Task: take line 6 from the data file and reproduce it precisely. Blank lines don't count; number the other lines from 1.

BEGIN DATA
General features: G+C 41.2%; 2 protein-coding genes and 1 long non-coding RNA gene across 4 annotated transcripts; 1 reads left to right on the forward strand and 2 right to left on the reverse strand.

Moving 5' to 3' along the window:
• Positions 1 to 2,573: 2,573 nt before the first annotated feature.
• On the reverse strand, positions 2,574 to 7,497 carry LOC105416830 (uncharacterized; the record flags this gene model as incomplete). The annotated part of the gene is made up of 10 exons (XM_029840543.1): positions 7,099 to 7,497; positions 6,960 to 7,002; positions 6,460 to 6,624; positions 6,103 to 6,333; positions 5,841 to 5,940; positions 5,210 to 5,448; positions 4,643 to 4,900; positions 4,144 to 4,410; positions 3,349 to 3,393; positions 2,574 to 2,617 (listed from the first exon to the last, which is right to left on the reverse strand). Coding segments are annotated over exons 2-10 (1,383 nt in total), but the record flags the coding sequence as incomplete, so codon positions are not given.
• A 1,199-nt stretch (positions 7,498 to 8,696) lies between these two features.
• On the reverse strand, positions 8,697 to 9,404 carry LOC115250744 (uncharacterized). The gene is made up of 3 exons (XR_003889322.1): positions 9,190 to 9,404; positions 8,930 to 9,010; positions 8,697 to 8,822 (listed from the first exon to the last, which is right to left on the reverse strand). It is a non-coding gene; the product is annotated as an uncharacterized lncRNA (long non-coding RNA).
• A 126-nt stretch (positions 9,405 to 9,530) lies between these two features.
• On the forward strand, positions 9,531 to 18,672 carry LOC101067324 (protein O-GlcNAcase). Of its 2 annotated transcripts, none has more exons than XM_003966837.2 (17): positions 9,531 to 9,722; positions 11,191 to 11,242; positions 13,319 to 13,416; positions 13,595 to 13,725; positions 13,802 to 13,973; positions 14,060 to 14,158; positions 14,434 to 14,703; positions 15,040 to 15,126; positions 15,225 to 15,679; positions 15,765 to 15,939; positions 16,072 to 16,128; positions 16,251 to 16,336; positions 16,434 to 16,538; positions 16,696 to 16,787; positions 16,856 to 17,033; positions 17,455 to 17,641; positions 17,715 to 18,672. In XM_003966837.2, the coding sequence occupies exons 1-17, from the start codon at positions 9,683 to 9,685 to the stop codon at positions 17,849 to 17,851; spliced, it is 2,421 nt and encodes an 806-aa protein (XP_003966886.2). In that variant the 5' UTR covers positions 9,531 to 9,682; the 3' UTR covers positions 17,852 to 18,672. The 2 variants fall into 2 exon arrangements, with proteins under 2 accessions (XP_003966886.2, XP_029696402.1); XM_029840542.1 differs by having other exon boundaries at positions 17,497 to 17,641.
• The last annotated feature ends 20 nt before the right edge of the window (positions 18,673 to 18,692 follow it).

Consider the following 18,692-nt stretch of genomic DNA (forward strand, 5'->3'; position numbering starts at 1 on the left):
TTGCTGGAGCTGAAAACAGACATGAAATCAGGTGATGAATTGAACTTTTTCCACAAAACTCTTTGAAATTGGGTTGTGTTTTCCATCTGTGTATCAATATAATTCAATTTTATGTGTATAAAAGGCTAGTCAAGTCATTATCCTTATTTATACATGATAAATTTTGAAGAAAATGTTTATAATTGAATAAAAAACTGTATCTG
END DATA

• On the reverse strand, positions 8,697 to 9,404 carry LOC115250744 (uncharacterized). The gene is made up of 3 exons (XR_003889322.1): positions 9,190 to 9,404; positions 8,930 to 9,010; positions 8,697 to 8,822 (listed from the first exon to the last, which is right to left on the reverse strand). It is a non-coding gene; the product is annotated as an uncharacterized lncRNA (long non-coding RNA).